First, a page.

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Local News

Santa Barbara Activates Emergency Operations Center for Earthquake Drill

First responders, city staff and CERT volunteers participate in the full-scale disaster response simulation

Volunteers and emergency responders reacted to a simulated earthquake disaster as part of a drill Wednesday planned by the City of Santa Barbara and Santa Barbara City College.

"It's an offshoot; we were going to do a full-scale active shooter drill with SBCC and five days before that, we had the incident in Isla Vista so everything was postponed," emergency services manager Yolanda McGlinchey said.

SBCC opened its Emergency Operations Center and the city activated its EOC at Fire Station 1, at 121 W. Carrillo St., to deal with the simulated emergency. 

The City of Santa Barbara EOC was able to open up within 15 minutes of the initial call for activation, well below the goal of one hour, McGlinchey said. 

“Victims” were treated at Santa Barbara City College and fire companies were sent throughout the city to survey the “damage” from the quake, City Fire Capt. Gary Pitney said.

In case of a major event like a flood, fire or earthquake, the city activates the EOC and runs the response from there.

Wednesday’s scenario was for a two- to three-day operation after an earthquake, with enough damage that the city would call in outside resources to help.

Communication and organization are the key, Pitney said. Everything is pre-planned, from staging areas to alternate routes for outside agencies to help if freeways get blocked off.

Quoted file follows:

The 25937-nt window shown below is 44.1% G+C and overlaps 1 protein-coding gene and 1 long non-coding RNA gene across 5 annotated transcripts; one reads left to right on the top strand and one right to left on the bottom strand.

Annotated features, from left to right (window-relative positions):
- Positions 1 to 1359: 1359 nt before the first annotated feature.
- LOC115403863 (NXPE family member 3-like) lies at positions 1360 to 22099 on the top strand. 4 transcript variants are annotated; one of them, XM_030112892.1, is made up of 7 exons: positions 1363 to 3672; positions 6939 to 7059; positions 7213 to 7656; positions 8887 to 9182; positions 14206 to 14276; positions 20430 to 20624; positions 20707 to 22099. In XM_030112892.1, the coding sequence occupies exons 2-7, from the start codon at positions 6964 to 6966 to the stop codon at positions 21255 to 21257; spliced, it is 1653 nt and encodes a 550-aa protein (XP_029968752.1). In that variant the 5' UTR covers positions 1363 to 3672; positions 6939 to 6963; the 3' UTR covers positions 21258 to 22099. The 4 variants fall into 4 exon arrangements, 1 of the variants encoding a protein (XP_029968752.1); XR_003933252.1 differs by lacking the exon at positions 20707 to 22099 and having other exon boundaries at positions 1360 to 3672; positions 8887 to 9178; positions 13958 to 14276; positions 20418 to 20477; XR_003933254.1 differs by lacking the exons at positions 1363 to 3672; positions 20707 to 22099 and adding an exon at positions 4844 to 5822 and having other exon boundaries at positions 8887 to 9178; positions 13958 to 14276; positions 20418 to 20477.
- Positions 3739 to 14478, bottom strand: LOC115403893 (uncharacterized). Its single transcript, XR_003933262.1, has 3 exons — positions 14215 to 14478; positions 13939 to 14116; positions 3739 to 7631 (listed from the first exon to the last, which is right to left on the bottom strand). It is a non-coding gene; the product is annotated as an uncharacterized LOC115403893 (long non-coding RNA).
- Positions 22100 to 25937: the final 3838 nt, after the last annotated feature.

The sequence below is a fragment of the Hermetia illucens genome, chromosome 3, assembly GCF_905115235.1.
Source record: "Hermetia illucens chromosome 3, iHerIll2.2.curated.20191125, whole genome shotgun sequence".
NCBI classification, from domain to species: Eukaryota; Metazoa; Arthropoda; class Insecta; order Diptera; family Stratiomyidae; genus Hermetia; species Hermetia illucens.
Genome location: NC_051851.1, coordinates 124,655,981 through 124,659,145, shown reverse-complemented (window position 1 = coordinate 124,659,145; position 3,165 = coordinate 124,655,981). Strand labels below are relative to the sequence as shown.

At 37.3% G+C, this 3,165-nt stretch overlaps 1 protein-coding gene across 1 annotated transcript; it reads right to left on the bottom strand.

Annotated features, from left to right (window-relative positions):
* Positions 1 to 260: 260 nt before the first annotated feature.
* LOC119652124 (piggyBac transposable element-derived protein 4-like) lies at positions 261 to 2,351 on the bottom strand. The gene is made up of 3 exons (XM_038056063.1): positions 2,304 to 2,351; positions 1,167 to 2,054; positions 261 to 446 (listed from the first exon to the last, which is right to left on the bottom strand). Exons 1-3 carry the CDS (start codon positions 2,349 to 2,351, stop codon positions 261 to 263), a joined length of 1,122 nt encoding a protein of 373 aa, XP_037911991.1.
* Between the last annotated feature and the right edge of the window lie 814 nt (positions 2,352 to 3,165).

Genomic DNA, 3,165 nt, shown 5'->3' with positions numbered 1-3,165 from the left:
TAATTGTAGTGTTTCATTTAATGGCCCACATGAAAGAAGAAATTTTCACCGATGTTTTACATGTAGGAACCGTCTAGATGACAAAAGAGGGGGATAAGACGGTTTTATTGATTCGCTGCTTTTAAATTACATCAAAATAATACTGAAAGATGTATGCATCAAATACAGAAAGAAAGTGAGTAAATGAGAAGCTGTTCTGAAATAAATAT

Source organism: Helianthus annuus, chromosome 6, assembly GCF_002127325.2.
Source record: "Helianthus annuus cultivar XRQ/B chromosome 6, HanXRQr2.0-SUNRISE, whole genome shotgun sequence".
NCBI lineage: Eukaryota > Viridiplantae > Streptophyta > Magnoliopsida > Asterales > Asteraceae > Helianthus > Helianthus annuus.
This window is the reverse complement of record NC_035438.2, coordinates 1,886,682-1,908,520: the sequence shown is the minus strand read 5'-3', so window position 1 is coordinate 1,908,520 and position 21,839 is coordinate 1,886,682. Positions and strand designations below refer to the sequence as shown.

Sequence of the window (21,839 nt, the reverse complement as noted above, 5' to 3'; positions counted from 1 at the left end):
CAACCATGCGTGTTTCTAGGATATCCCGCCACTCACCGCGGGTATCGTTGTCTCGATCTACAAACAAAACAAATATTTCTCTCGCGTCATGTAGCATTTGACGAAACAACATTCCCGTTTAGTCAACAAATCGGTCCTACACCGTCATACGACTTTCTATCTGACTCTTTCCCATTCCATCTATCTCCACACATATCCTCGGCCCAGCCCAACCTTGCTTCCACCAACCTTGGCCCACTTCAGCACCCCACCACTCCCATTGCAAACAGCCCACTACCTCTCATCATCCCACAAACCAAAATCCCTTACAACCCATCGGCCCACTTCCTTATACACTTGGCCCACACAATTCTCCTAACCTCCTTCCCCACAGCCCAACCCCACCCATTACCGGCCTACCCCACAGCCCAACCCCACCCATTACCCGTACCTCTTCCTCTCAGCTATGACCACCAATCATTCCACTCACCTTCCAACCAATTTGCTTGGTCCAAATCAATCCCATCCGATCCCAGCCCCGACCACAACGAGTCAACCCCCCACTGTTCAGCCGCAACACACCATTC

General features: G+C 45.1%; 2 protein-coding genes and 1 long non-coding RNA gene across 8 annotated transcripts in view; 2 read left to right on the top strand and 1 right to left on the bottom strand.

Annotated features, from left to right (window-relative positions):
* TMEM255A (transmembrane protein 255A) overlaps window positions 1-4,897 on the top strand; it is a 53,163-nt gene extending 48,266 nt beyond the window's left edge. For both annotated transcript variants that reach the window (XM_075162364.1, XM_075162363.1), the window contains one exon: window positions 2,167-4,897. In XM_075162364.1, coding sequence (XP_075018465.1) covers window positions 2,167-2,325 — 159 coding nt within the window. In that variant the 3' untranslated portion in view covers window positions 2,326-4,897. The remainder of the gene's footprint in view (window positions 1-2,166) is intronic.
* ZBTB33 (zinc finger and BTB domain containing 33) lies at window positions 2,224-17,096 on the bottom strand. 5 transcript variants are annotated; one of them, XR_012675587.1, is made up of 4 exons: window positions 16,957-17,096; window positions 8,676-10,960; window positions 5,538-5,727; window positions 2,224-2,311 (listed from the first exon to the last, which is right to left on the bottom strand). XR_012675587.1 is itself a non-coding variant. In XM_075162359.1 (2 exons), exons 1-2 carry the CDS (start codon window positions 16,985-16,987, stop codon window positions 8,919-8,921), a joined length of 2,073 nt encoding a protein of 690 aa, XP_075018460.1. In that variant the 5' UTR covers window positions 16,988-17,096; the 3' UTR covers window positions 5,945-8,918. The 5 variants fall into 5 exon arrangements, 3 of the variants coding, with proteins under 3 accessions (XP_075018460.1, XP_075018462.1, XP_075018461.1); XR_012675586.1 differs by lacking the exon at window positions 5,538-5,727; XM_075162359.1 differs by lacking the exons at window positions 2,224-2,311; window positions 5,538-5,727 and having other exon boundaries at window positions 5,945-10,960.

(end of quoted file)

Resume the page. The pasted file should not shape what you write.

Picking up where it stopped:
Fire engine companies will take pictures in the field and sent them to the EOC and media so information can get out as quickly as possible, Pitney noted.

quake drill
A CERT volunteer tends to a "victim" during Wednesday's simulated earthquake disaster. (Santa Barbara City Fire Department photo)

For the city's EOC, employees from multiple departments gather and have simulated calls to help the group decide next steps, such as declaring a local emergency and calling for extra resources, McGlinchey said. 

"It all worked out well," she said. "We've found some glitches we're going to look at, but the communication is probably the best we've worked out in a long time." 

State law requires full-scale activation emergency drills every five years, and the city does tabletop exercises between those larger exercises and does quarterly updates for new staff. 

To activate the EOC in a real emergency, any city department director can open it up at the advisement of McGlinchey, a fire battalion chief or a police watch commander. People are then called in.

During the Jesusita Fire, the last time the EOC was activated, McGlinchey remembers calling around, getting the OK from the city administrator and activating the EOC for five days. 

"Administration can give the thumbs-up or say to wait, but for the most part we have a pretty proactive city administration," she said. 

Volunteers play a big role in major emergency response, particularly the Community Emergency Response Teams (CERT).

SBCC recently graduated 40 to 60 new CERT trainees and the institution wanted to give them experience in a mass casualty event drill, McGlinchey said. 

“We can’t manage a large-scale disaster without a group of people like that, not immediately at least,” Pitney said.

Outside resources can take hours to arrive and the city needs help from CERT for incidents like having multiple buildings collapse at once, or, as it happened in the simulation, an electrical fire at the wharf and a fuel line break at the airport, simultaneously, he said.

Noozhawk news editor Giana Magnoli can be reached at .(JavaScript must be enabled to view this email address). Follow Noozhawk on Twitter: @noozhawk, @NoozhawkNews and @NoozhawkBiz. Connect with Noozhawk on Facebook.

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